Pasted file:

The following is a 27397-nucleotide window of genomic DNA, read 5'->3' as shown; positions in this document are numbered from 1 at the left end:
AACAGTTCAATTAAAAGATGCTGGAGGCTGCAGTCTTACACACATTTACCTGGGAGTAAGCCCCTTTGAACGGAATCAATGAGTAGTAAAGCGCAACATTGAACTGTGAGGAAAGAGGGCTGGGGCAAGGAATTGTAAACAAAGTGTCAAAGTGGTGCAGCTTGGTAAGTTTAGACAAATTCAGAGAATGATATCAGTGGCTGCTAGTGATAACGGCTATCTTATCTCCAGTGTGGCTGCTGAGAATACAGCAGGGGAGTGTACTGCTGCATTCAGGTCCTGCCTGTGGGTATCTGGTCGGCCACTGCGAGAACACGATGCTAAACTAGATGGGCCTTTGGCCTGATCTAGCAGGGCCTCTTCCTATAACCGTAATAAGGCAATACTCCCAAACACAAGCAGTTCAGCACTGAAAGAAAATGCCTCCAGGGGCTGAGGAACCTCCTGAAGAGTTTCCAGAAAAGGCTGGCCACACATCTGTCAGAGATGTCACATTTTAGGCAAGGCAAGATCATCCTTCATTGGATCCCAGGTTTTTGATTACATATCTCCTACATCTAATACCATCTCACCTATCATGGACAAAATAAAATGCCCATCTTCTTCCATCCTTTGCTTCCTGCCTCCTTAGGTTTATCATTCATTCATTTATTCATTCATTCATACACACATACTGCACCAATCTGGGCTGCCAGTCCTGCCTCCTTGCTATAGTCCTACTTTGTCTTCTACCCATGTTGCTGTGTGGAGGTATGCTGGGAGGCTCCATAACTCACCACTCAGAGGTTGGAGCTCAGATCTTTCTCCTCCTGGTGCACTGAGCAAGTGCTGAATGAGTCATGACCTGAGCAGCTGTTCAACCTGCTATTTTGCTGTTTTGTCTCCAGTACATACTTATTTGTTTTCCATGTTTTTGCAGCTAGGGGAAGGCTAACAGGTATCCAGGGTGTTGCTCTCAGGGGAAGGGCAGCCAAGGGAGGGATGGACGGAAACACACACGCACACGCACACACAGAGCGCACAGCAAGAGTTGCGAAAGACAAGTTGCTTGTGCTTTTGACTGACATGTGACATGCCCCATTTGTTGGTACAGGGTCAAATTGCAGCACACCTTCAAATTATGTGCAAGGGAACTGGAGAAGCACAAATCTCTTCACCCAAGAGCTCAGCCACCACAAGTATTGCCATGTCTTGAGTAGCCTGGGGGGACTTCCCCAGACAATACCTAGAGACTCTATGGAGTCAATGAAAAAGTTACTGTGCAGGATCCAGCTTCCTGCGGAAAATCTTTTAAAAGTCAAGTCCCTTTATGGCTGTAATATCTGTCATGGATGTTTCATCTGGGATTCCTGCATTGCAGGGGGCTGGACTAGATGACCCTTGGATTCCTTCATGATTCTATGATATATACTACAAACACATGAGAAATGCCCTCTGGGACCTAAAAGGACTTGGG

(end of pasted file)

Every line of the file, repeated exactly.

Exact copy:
The following is a 27397-nucleotide window of genomic DNA, read 5'->3' as shown; positions in this document are numbered from 1 at the left end:
AACAGTTCAATTAAAAGATGCTGGAGGCTGCAGTCTTACACACATTTACCTGGGAGTAAGCCCCTTTGAACGGAATCAATGAGTAGTAAAGCGCAACATTGAACTGTGAGGAAAGAGGGCTGGGGCAAGGAATTGTAAACAAAGTGTCAAAGTGGTGCAGCTTGGTAAGTTTAGACAAATTCAGAGAATGATATCAGTGGCTGCTAGTGATAACGGCTATCTTATCTCCAGTGTGGCTGCTGAGAATACAGCAGGGGAGTGTACTGCTGCATTCAGGTCCTGCCTGTGGGTATCTGGTCGGCCACTGCGAGAACACGATGCTAAACTAGATGGGCCTTTGGCCTGATCTAGCAGGGCCTCTTCCTATAACCGTAATAAGGCAATACTCCCAAACACAAGCAGTTCAGCACTGAAAGAAAATGCCTCCAGGGGCTGAGGAACCTCCTGAAGAGTTTCCAGAAAAGGCTGGCCACACATCTGTCAGAGATGTCACATTTTAGGCAAGGCAAGATCATCCTTCATTGGATCCCAGGTTTTTGATTACATATCTCCTACATCTAATACCATCTCACCTATCATGGACAAAATAAAATGCCCATCTTCTTCCATCCTTTGCTTCCTGCCTCCTTAGGTTTATCATTCATTCATTTATTCATTCATTCATACACACATACTGCACCAATCTGGGCTGCCAGTCCTGCCTCCTTGCTATAGTCCTACTTTGTCTTCTACCCATGTTGCTGTGTGGAGGTATGCTGGGAGGCTCCATAACTCACCACTCAGAGGTTGGAGCTCAGATCTTTCTCCTCCTGGTGCACTGAGCAAGTGCTGAATGAGTCATGACCTGAGCAGCTGTTCAACCTGCTATTTTGCTGTTTTGTCTCCAGTACATACTTATTTGTTTTCCATGTTTTTGCAGCTAGGGGAAGGCTAACAGGTATCCAGGGTGTTGCTCTCAGGGGAAGGGCAGCCAAGGGAGGGATGGACGGAAACACACACGCACACGCACACACAGAGCGCACAGCAAGAGTTGCGAAAGACAAGTTGCTTGTGCTTTTGACTGACATGTGACATGCCCCATTTGTTGGTACAGGGTCAAATTGCAGCACACCTTCAAATTATGTGCAAGGGAACTGGAGAAGCACAAATCTCTTCACCCAAGAGCTCAGCCACCACAAGTATTGCCATGTCTTGAGTAGCCTGGGGGGACTTCCCCAGACAATACCTAGAGACTCTATGGAGTCAATGAAAAAGTTACTGTGCAGGATCCAGCTTCCTGCGGAAAATCTTTTAAAAGTCAAGTCCCTTTATGGCTGTAATATCTGTCATGGATGTTTCATCTGGGATTCCTGCATTGCAGGGGGCTGGACTAGATGACCCTTGGATTCCTTCATGATTCTATGATATATACTACAAACACATGAGAAATGCCCTCTGGGACCTAAAAGGACTTGGG